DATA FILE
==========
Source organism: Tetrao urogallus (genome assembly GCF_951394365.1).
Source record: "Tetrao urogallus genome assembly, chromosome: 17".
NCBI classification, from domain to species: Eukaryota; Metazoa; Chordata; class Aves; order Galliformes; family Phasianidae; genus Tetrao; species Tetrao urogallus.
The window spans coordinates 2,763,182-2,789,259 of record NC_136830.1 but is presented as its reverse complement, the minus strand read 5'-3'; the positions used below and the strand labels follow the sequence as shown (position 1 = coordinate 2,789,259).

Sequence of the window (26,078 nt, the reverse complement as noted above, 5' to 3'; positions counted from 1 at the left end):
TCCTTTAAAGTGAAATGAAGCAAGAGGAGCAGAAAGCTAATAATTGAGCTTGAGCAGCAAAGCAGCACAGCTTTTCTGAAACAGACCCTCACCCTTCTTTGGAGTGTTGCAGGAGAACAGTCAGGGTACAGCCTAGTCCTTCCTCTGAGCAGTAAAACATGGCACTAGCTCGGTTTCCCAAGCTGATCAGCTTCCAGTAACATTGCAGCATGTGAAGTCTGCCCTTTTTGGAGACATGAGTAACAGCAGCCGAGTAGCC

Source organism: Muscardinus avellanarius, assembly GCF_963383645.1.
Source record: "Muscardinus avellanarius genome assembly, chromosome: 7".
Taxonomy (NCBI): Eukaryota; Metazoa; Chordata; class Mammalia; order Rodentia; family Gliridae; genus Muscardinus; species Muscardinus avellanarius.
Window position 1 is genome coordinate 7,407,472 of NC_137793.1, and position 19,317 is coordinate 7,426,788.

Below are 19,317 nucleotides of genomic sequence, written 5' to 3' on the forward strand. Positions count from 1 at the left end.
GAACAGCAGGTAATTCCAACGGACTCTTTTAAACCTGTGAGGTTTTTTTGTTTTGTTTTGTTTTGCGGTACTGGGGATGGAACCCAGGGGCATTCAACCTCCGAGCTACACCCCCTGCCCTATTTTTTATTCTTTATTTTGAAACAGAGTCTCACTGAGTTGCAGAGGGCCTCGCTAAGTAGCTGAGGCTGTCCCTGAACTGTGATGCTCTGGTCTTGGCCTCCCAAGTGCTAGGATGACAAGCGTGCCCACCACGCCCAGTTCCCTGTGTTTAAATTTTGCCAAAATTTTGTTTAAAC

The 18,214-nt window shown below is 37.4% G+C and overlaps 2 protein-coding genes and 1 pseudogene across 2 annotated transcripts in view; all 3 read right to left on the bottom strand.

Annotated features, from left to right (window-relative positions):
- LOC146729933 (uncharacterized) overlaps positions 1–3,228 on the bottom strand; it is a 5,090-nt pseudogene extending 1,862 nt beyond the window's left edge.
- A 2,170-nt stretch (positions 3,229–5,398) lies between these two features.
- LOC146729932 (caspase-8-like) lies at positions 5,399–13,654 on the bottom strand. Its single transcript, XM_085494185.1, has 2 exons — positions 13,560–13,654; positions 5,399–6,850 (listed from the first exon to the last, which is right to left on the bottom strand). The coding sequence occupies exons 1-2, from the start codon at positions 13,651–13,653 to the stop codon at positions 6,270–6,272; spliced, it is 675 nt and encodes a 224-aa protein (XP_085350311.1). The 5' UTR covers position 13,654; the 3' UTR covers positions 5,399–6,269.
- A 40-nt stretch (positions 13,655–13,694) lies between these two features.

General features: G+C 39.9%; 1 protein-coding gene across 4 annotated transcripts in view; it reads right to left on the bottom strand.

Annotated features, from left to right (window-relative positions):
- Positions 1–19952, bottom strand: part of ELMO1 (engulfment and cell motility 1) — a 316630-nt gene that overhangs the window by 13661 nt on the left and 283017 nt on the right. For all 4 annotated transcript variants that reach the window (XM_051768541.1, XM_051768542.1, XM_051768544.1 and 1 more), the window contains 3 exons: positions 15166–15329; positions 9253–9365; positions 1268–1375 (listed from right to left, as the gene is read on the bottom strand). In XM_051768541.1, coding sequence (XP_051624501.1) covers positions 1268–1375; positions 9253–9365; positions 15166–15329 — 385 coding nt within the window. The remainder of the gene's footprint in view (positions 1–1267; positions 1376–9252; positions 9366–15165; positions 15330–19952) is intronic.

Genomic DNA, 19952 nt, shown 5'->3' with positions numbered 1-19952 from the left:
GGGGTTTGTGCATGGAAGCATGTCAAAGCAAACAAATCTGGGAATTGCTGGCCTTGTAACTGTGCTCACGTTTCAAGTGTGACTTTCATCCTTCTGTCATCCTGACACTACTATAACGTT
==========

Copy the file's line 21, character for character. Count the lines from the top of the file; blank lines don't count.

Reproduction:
- Positions 1–19952, bottom strand: part of ELMO1 (engulfment and cell motility 1) — a 316630-nt gene that overhangs the window by 13661 nt on the left and 283017 nt on the right. For all 4 annotated transcript variants that reach the window (XM_051768541.1, XM_051768542.1, XM_051768544.1 and 1 more), the window contains 3 exons: positions 15166–15329; positions 9253–9365; positions 1268–1375 (listed from right to left, as the gene is read on the bottom strand). In XM_051768541.1, coding sequence (XP_051624501.1) covers positions 1268–1375; positions 9253–9365; positions 15166–15329 — 385 coding nt within the window. The remainder of the gene's footprint in view (positions 1–1267; positions 1376–9252; positions 9366–15165; positions 15330–19952) is intronic.